However, the Adam metaphor was intentionally to cause man to enter the multibillion different personality incarnating classroom of earth for teaching by living each of the possible personalities individually and in every possible scenario. This classroom only graduate 10% [10 virgins parable] at any graduating season during the terminating of the two civilizations, this material one and Rev, 21's spiritual one. The rest continue their incarnating learning process.
Id actually have to disagree with you here, babies don't have the mental capacity at that stage to understand what me even is. If you look into a mirror you can recognize that you and the person in the mirror are the same. Where an infant or even a toddler would recognize the reflection to be a completely different person. They haven't registered their own consciousness yet, but I will agree with everything else you said babies do everything they do for attention, but it is instinctual. They don't cry because they think someone will come, they cry because its the simplest form of communication they know. If babies had more resources available to communicate then they'd also have the capacity to develop the "me me me" factor holding true to my previous statements.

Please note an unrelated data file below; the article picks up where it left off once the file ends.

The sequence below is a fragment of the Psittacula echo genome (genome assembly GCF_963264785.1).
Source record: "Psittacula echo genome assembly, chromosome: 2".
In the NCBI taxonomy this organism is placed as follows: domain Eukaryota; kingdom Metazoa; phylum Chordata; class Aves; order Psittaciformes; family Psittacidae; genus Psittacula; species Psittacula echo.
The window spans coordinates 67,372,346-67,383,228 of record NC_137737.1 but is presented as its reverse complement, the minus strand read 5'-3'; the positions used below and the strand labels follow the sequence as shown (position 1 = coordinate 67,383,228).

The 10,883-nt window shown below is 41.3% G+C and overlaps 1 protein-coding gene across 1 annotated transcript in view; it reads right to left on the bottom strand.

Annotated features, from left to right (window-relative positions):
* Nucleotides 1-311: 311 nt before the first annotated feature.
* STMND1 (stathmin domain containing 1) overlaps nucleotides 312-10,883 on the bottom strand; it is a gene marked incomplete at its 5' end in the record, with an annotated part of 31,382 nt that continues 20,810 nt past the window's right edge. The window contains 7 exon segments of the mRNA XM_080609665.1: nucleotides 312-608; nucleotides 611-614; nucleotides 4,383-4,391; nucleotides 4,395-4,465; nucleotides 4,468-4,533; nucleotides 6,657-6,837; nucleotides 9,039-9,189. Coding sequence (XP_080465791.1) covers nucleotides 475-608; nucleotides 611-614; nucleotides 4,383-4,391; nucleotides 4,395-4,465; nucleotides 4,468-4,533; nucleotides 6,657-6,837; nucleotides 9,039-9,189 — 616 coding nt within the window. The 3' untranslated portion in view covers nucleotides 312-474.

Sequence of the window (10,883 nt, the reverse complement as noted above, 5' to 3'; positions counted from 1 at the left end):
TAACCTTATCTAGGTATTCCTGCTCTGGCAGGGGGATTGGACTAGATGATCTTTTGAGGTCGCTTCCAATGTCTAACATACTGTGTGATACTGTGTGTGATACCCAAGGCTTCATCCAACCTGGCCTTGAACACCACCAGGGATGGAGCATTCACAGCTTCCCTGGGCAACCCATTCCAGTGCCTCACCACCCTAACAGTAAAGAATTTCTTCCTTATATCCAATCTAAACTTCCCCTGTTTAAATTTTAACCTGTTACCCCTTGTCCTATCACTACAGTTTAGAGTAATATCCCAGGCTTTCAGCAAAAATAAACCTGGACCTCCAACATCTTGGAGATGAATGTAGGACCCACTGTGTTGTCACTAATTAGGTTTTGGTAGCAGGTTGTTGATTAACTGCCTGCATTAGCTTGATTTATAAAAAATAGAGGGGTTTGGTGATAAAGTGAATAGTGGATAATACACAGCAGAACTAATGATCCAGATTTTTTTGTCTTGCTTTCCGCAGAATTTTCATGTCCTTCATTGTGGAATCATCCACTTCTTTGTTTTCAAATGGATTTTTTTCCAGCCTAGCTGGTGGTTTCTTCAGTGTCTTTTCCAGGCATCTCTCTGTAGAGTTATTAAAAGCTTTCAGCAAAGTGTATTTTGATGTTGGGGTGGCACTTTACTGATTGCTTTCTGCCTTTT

I lived it therefore I know it happened. Your disagreeing doesn't change what I experienced first hand.
I have met someone who remember entering her mother's womb, her mother being killed by a dog with her inside, her being transplanted to a clone of her mother, her being born and a host of other things so there are some exceptions to almost everything man know. Her whole life she was taught by what she calls "god" never having any schooling worth talking about and I know she can hear my thoughts as she has proven it many time during the 8 days we were together.
Just because you haven't experienced anything like we have, there's no justifiable reason to say what is and isn possible. I knew I wanted out of that bed and was intending to cry until I was let out until the voice told me to become content.
One of our biggest mistakes is believe what teachers tell us chichis often contrary to some experience we've had, so, if you are willing to "holding true to my previous statements" so be it.